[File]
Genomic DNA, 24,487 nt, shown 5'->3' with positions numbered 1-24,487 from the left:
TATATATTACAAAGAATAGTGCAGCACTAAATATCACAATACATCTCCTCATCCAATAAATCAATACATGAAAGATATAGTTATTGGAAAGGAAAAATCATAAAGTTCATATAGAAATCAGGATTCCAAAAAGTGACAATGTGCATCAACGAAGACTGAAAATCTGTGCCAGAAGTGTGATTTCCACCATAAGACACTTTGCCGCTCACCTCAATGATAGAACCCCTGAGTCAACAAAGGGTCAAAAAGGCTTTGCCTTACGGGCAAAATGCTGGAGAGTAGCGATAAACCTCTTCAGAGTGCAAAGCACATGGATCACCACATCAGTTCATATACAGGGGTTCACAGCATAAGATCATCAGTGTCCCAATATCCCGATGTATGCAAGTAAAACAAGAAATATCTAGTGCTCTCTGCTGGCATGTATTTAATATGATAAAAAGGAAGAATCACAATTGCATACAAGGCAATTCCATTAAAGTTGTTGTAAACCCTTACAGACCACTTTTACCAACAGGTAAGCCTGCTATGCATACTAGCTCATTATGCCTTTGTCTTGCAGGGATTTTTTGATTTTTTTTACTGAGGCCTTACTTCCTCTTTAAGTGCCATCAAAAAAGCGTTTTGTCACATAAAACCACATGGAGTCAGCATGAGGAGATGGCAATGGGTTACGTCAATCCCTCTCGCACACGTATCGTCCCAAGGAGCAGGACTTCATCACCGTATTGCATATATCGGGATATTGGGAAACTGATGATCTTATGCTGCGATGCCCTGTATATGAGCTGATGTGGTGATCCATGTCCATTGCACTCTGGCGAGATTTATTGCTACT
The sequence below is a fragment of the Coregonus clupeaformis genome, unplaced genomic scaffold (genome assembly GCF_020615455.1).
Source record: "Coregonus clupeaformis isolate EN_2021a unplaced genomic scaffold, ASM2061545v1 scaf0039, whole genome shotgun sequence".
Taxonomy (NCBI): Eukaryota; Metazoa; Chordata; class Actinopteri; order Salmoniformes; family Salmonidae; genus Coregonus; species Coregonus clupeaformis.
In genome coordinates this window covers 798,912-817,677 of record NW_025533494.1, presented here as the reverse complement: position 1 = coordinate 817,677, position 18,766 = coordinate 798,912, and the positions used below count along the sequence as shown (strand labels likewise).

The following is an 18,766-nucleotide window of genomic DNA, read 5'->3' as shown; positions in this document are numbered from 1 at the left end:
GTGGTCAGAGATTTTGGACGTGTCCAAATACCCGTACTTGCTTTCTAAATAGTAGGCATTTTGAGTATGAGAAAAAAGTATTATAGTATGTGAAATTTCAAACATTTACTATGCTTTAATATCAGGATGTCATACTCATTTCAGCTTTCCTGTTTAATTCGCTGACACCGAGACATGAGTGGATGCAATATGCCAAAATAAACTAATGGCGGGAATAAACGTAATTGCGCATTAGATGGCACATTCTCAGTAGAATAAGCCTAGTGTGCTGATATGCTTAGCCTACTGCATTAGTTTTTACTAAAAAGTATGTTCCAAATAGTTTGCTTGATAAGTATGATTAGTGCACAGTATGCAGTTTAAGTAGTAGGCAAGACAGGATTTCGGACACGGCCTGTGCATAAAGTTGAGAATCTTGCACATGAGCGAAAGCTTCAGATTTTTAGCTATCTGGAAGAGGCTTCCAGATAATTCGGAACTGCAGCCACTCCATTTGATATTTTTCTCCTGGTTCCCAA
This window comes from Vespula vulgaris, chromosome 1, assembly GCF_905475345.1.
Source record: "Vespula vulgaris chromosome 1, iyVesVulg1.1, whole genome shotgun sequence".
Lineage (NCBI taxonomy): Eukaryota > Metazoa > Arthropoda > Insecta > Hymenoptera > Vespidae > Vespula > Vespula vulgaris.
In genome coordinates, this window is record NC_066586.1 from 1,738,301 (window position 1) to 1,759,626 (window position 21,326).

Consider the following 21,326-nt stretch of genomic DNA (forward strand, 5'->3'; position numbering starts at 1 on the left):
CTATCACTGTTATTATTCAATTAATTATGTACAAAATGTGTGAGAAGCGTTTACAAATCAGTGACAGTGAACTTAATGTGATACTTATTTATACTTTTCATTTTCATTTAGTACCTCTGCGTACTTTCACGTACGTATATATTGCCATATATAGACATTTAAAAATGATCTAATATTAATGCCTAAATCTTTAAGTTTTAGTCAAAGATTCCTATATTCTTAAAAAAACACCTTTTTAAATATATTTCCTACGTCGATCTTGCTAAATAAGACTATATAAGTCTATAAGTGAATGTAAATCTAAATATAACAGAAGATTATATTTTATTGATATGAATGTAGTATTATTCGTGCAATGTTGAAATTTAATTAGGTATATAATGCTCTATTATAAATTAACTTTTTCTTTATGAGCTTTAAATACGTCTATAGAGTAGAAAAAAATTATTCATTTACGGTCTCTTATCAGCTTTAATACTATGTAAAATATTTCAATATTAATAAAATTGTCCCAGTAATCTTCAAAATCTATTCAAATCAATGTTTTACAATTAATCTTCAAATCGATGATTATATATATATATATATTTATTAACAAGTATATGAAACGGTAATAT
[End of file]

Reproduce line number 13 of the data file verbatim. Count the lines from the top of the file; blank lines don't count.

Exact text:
Consider the following 21,326-nt stretch of genomic DNA (forward strand, 5'->3'; position numbering starts at 1 on the left):